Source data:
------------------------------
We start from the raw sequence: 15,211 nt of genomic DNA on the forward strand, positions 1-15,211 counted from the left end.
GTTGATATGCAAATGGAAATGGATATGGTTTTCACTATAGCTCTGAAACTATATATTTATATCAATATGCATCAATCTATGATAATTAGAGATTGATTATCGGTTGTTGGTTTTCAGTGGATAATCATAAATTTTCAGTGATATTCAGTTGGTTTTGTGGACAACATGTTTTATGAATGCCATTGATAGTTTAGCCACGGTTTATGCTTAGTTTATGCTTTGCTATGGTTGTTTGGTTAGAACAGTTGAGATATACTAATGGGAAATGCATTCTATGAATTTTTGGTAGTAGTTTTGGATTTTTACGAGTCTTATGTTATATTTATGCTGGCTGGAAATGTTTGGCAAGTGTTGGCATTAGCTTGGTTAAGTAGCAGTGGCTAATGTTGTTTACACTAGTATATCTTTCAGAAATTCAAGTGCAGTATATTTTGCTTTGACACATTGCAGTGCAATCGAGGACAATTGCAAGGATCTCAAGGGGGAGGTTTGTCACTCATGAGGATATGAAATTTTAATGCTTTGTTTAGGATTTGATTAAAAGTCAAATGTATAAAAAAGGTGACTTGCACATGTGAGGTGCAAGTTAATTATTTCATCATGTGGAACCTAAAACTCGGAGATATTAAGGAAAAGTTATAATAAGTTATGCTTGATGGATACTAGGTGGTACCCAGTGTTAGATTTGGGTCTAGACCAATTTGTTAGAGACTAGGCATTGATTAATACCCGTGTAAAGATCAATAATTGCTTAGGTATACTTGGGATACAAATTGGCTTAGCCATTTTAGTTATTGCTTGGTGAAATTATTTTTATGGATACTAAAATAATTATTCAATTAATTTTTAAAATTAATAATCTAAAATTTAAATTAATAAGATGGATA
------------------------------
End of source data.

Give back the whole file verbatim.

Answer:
We start from the raw sequence: 15,211 nt of genomic DNA on the forward strand, positions 1-15,211 counted from the left end.
GTTGATATGCAAATGGAAATGGATATGGTTTTCACTATAGCTCTGAAACTATATATTTATATCAATATGCATCAATCTATGATAATTAGAGATTGATTATCGGTTGTTGGTTTTCAGTGGATAATCATAAATTTTCAGTGATATTCAGTTGGTTTTGTGGACAACATGTTTTATGAATGCCATTGATAGTTTAGCCACGGTTTATGCTTAGTTTATGCTTTGCTATGGTTGTTTGGTTAGAACAGTTGAGATATACTAATGGGAAATGCATTCTATGAATTTTTGGTAGTAGTTTTGGATTTTTACGAGTCTTATGTTATATTTATGCTGGCTGGAAATGTTTGGCAAGTGTTGGCATTAGCTTGGTTAAGTAGCAGTGGCTAATGTTGTTTACACTAGTATATCTTTCAGAAATTCAAGTGCAGTATATTTTGCTTTGACACATTGCAGTGCAATCGAGGACAATTGCAAGGATCTCAAGGGGGAGGTTTGTCACTCATGAGGATATGAAATTTTAATGCTTTGTTTAGGATTTGATTAAAAGTCAAATGTATAAAAAAGGTGACTTGCACATGTGAGGTGCAAGTTAATTATTTCATCATGTGGAACCTAAAACTCGGAGATATTAAGGAAAAGTTATAATAAGTTATGCTTGATGGATACTAGGTGGTACCCAGTGTTAGATTTGGGTCTAGACCAATTTGTTAGAGACTAGGCATTGATTAATACCCGTGTAAAGATCAATAATTGCTTAGGTATACTTGGGATACAAATTGGCTTAGCCATTTTAGTTATTGCTTGGTGAAATTATTTTTATGGATACTAAAATAATTATTCAATTAATTTTTAAAATTAATAATCTAAAATTTAAATTAATAAGATGGATA